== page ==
On my Patreon page, I shared a piece about a woman’s horror story in dealing with a shitty chiropractor. Because I’ve been seeing chiropractors for over a decade and am grateful for the pain relief they’ve brought me, I defend chiropractors from the common accusations of quackery.
Unless they’re quacks.
There are two types of chiropractors
- Science-backed chiropractors: These folks won’t try to sell you products from MLMs, won’t claim that adjustments will cure influenza, and won’t insist that drinking apple cider vinegar will resolve multiple health issues.
- Natural, wellness-to-white-supremacy pipeline scam artists: These folks will do the items listed above. If that’s your thing, feel free to see those kinds of providers, but this post (nor my blog or company) will match with your values.
The piece I shared on Patreon detailed the woman’s experience with the latter.
After a Patron with experience in the field shared their thoughts, I decided to share my experience with both types of chiropractors.
Here’s an excerpt of my chiropractor story*
For about a decade, Hubster and I went to the same chiropractor. He wasn’t outwardly or even subtly objectionable. In fact, my chiropractor and I got along great!
Things started to change when Trump got elected. The chiropractor leaned conservative and was a self-professed gun-nut. However, when I asked him, he made clear he didn’t like Trump and thought the guy was “an idiot.” That said, the chiro was also a self-professed conspiracy theorist and a fan of Joe Rogan. I started seeing multiple red flags, but I didn’t run away because he’d been good to us.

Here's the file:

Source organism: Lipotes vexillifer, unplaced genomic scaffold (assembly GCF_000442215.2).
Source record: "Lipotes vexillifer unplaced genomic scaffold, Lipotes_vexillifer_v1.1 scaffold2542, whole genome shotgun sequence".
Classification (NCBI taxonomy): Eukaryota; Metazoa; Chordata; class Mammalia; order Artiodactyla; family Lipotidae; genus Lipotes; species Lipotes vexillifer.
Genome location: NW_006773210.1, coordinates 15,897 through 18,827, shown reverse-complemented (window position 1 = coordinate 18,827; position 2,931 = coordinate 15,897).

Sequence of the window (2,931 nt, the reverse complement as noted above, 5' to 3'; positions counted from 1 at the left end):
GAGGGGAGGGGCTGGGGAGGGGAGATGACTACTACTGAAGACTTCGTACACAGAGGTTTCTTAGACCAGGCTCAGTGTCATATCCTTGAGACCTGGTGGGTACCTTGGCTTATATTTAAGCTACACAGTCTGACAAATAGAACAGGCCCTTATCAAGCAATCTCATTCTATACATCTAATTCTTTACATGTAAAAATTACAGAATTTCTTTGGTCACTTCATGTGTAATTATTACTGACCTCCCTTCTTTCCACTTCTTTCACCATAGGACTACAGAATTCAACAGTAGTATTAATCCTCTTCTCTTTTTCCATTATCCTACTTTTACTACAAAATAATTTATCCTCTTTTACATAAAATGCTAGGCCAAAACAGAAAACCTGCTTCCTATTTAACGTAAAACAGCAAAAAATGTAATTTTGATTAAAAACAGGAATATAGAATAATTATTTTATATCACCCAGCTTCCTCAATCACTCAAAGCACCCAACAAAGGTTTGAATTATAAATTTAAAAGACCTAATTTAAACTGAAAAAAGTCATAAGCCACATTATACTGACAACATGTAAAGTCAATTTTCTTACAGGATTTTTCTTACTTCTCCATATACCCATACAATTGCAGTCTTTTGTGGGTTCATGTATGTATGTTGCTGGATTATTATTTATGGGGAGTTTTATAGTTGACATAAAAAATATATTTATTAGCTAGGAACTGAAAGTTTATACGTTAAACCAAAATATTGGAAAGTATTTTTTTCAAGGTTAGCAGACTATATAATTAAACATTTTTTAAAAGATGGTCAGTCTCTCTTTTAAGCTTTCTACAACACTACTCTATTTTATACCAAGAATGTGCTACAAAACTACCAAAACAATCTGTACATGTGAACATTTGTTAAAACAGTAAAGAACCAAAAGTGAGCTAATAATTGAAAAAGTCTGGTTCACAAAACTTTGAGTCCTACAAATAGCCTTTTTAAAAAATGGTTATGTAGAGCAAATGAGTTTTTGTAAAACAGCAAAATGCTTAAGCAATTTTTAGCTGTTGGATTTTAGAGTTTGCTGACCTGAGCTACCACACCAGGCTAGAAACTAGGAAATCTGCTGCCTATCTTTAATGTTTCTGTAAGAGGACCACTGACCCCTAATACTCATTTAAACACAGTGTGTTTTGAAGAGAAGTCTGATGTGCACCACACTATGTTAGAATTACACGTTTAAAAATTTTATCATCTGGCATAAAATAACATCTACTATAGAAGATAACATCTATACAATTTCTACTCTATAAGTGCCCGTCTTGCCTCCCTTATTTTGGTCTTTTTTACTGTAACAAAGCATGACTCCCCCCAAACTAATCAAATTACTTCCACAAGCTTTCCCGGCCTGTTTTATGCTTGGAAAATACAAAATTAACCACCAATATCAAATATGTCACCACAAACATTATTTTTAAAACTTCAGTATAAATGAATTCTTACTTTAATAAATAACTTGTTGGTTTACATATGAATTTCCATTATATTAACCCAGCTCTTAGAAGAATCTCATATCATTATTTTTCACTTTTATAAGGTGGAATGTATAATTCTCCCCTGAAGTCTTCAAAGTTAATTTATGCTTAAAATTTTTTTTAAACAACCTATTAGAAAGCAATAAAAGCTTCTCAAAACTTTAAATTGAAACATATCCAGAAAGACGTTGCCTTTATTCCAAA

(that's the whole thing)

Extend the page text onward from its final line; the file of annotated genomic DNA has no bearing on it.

Looking back, I see a lot of what this person mentioned in her piece. Our old chiro carried Advocare, which was an multi-level marketing (MLM). If you don’t know already, don’t trust any MLM; they’re all bullshit. He never peddled it on me, so I wasn’t phased by it. He also started dabbling in essential oils including giving me an oregano sniffer to help with my sinuses. It smelled nice, but I don’t know that it did a damn thing. And he made it himself, which I would not have trusted if we’d not had such a long relationship with the guy.
Regardless, the end came when he moved offices. He decided to join an existing practice.
I don’t know how I missed the giant cross when I walked in the first day to the new practice, but I did. Hubster–whose appointment was later that day–saw it though.
As I waited in the main waiting area, I noticed the Christian references. Then I sent this selfie to Hubster:
If you can’t read the painting I posed with in this selfie, it says, “We treat. Jesus heals.”
At that point, I was out.
Want more stories about my extensive and weird-ass experiences with healthcare providers? Or even why I’m skeptical of religion? Contact me and tell me!